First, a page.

Oddly, yellow represents both happiness and anxiety. It’s generally energetic and upbeat, but brighter shades dial up this effect, making it a color often used for warning signs.
When combined with black, it can gain a lot of attention. A good example outside of design would be a taxi. The combination gets a lot of attention.
If you use yellow use following simple rule — light yellow reminds users of sun and happiness, and dark shades (like gold) are more serious and also give the impression of antiquity.
Growth, Nature, Success
The most obvious associations with green are plants (and by extension, nature). Since most plants are green, it is also associated with growth and health.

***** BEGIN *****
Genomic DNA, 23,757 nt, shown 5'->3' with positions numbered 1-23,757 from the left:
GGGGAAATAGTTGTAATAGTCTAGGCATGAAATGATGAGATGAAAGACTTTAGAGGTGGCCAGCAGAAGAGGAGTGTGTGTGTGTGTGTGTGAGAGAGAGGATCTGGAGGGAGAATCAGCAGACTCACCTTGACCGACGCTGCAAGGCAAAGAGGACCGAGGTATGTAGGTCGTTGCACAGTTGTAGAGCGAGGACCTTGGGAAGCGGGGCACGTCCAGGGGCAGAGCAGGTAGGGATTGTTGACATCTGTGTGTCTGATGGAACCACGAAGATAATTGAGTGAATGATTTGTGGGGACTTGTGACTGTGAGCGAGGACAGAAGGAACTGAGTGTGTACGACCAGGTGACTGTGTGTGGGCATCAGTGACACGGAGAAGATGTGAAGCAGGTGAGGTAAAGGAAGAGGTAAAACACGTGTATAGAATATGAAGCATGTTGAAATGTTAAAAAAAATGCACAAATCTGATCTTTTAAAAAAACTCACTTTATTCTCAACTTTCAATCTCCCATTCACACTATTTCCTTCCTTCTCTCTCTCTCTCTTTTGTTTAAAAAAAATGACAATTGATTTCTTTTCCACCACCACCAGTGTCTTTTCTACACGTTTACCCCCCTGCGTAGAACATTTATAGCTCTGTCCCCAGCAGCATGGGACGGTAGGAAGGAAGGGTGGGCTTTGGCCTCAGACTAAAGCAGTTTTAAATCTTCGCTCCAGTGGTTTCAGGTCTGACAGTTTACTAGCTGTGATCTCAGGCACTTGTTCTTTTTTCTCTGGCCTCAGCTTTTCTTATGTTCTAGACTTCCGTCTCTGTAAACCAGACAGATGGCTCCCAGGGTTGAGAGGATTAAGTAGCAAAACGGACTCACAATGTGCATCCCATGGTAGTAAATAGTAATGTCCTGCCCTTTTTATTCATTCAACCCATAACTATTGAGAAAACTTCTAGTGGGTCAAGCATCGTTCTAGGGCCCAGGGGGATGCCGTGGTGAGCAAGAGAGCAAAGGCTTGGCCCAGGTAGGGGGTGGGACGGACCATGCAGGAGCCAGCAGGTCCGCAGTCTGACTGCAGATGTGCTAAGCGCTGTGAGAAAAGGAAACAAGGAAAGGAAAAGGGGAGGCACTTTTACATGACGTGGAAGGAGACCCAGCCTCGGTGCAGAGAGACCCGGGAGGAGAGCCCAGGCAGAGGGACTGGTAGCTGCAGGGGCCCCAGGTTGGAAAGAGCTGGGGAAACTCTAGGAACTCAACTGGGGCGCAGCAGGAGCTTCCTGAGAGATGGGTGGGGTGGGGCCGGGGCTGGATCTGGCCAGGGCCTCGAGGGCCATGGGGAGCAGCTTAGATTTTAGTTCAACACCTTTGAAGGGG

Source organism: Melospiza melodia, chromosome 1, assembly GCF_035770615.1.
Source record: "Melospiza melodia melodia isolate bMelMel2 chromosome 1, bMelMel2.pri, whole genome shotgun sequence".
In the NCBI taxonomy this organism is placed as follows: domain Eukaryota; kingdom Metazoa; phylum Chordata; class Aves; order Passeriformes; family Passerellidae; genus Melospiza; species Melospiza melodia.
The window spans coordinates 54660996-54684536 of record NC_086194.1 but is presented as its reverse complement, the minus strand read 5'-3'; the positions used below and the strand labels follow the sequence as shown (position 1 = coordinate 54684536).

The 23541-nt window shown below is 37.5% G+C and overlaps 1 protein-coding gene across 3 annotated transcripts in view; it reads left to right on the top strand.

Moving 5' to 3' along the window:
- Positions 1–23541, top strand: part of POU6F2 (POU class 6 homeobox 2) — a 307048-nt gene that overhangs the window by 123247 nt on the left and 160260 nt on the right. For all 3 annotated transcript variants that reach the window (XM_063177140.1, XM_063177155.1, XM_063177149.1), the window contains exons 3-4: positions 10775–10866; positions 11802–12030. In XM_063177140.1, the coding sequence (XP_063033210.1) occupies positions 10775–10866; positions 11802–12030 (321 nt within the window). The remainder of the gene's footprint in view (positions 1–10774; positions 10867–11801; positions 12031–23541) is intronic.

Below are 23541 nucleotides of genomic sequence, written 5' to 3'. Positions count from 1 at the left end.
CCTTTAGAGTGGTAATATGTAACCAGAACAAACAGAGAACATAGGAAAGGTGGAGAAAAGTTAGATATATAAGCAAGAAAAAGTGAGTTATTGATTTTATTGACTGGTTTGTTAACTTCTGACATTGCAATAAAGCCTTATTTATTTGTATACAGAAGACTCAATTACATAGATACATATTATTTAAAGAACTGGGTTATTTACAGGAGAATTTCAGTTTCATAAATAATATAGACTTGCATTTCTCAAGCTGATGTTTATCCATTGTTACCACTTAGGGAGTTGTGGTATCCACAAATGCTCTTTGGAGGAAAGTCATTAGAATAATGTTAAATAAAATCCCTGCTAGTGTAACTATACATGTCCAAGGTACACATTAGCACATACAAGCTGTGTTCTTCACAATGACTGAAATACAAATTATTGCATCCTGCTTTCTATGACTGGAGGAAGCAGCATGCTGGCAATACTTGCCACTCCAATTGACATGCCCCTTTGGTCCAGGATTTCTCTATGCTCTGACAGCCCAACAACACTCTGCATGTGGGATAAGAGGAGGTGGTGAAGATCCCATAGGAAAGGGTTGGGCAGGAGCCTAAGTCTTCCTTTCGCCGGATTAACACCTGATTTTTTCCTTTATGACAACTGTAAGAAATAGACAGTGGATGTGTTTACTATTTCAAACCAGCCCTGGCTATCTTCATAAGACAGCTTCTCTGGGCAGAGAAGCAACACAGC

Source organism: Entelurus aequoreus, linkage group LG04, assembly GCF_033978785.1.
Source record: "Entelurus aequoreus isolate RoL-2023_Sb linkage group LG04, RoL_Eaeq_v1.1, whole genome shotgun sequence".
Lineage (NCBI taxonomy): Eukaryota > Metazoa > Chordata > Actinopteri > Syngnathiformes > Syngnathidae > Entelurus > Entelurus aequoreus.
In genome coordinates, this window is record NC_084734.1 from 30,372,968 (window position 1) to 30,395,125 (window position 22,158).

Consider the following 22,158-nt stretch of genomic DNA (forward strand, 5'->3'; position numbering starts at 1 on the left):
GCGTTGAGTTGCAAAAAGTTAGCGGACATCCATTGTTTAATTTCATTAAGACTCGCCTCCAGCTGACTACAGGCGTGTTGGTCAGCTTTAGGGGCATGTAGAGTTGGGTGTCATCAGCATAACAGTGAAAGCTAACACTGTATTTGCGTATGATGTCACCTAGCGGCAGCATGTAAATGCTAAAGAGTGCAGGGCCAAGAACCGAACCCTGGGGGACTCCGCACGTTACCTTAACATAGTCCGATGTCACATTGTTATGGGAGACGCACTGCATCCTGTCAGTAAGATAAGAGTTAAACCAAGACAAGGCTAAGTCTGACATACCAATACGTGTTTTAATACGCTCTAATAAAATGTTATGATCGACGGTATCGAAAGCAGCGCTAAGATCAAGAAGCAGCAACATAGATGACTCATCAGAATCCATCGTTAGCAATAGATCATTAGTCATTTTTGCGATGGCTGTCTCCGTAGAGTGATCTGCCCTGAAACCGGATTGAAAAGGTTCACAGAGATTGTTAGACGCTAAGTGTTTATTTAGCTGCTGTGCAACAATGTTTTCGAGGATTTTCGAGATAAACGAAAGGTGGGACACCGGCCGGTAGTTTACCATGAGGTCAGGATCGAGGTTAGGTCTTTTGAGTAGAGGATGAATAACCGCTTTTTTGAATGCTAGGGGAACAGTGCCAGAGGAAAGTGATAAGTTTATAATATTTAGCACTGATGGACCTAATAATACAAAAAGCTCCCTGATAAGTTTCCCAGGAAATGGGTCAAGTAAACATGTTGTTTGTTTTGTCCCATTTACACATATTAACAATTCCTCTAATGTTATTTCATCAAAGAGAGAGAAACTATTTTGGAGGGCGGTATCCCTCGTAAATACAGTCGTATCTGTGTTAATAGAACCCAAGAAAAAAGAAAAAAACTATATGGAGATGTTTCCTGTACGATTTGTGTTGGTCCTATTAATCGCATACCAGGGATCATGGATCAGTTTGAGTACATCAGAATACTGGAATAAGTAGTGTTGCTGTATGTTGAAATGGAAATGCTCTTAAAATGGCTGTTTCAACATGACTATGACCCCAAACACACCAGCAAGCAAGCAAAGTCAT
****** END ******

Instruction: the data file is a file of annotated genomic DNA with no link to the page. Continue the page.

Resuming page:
Pay attention on the color saturation.
Saturated green colors are exciting and dynamic to the eyes. They grab a lot of attention. This is why they work good for call-to-action buttons.
Trust, Comfort, Relaxation
Blue is one of the most important colors in UI design, and one of the most frequent. Depending on the tint and shade of blue, it can represent different feelings, thoughts, and emotions. Dark shades of blue can give a sense of sadness. An expression that goes along with this is “feeling blue” when someone is sad.
Light blue is the color of the sky and of water, which can be refreshing, free, and calm. This relaxing friendliness also translates into inherent trust, which is why it’s often used by banks.
It’s no coincidence that the two biggest social media outlets Facebook and Twitter both use blue as their core color.
Luxury, Romance, Creativity